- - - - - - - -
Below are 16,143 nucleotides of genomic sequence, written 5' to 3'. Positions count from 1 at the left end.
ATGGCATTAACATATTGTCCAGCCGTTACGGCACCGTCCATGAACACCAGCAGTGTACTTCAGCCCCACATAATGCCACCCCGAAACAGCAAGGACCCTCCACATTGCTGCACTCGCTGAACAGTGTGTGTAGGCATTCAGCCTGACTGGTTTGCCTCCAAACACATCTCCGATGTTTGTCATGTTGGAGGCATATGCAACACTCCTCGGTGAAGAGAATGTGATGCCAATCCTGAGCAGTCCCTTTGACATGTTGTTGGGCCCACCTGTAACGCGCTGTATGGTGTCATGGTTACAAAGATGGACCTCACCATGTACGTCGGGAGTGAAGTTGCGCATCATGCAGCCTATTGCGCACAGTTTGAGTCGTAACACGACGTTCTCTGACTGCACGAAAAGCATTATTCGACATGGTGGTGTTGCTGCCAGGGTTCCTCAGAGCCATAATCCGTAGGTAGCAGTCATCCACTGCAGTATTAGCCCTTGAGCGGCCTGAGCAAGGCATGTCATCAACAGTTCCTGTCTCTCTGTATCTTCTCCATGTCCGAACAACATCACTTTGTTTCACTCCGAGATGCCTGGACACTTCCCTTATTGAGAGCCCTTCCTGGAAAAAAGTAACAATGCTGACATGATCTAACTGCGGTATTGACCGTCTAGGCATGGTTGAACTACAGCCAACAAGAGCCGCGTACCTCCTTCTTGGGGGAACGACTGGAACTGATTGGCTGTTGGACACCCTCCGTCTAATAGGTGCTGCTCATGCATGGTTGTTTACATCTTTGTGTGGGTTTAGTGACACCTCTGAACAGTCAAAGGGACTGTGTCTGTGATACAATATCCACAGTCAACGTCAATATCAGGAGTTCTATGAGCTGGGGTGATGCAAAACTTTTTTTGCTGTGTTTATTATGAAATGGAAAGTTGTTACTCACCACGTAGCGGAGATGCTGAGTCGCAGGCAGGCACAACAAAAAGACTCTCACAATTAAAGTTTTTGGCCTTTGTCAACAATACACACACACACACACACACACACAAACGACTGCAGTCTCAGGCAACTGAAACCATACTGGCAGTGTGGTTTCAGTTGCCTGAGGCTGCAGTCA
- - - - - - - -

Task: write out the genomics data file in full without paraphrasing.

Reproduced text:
Below are 16,143 nucleotides of genomic sequence, written 5' to 3'. Positions count from 1 at the left end.
ATGGCATTAACATATTGTCCAGCCGTTACGGCACCGTCCATGAACACCAGCAGTGTACTTCAGCCCCACATAATGCCACCCCGAAACAGCAAGGACCCTCCACATTGCTGCACTCGCTGAACAGTGTGTGTAGGCATTCAGCCTGACTGGTTTGCCTCCAAACACATCTCCGATGTTTGTCATGTTGGAGGCATATGCAACACTCCTCGGTGAAGAGAATGTGATGCCAATCCTGAGCAGTCCCTTTGACATGTTGTTGGGCCCACCTGTAACGCGCTGTATGGTGTCATGGTTACAAAGATGGACCTCACCATGTACGTCGGGAGTGAAGTTGCGCATCATGCAGCCTATTGCGCACAGTTTGAGTCGTAACACGACGTTCTCTGACTGCACGAAAAGCATTATTCGACATGGTGGTGTTGCTGCCAGGGTTCCTCAGAGCCATAATCCGTAGGTAGCAGTCATCCACTGCAGTATTAGCCCTTGAGCGGCCTGAGCAAGGCATGTCATCAACAGTTCCTGTCTCTCTGTATCTTCTCCATGTCCGAACAACATCACTTTGTTTCACTCCGAGATGCCTGGACACTTCCCTTATTGAGAGCCCTTCCTGGAAAAAAGTAACAATGCTGACATGATCTAACTGCGGTATTGACCGTCTAGGCATGGTTGAACTACAGCCAACAAGAGCCGCGTACCTCCTTCTTGGGGGAACGACTGGAACTGATTGGCTGTTGGACACCCTCCGTCTAATAGGTGCTGCTCATGCATGGTTGTTTACATCTTTGTGTGGGTTTAGTGACACCTCTGAACAGTCAAAGGGACTGTGTCTGTGATACAATATCCACAGTCAACGTCAATATCAGGAGTTCTATGAGCTGGGGTGATGCAAAACTTTTTTTGCTGTGTTTATTATGAAATGGAAAGTTGTTACTCACCACGTAGCGGAGATGCTGAGTCGCAGGCAGGCACAACAAAAAGACTCTCACAATTAAAGTTTTTGGCCTTTGTCAACAATACACACACACACACACACACACACAAACGACTGCAGTCTCAGGCAACTGAAACCATACTGGCAGTGTGGTTTCAGTTGCCTGAGGCTGCAGTCA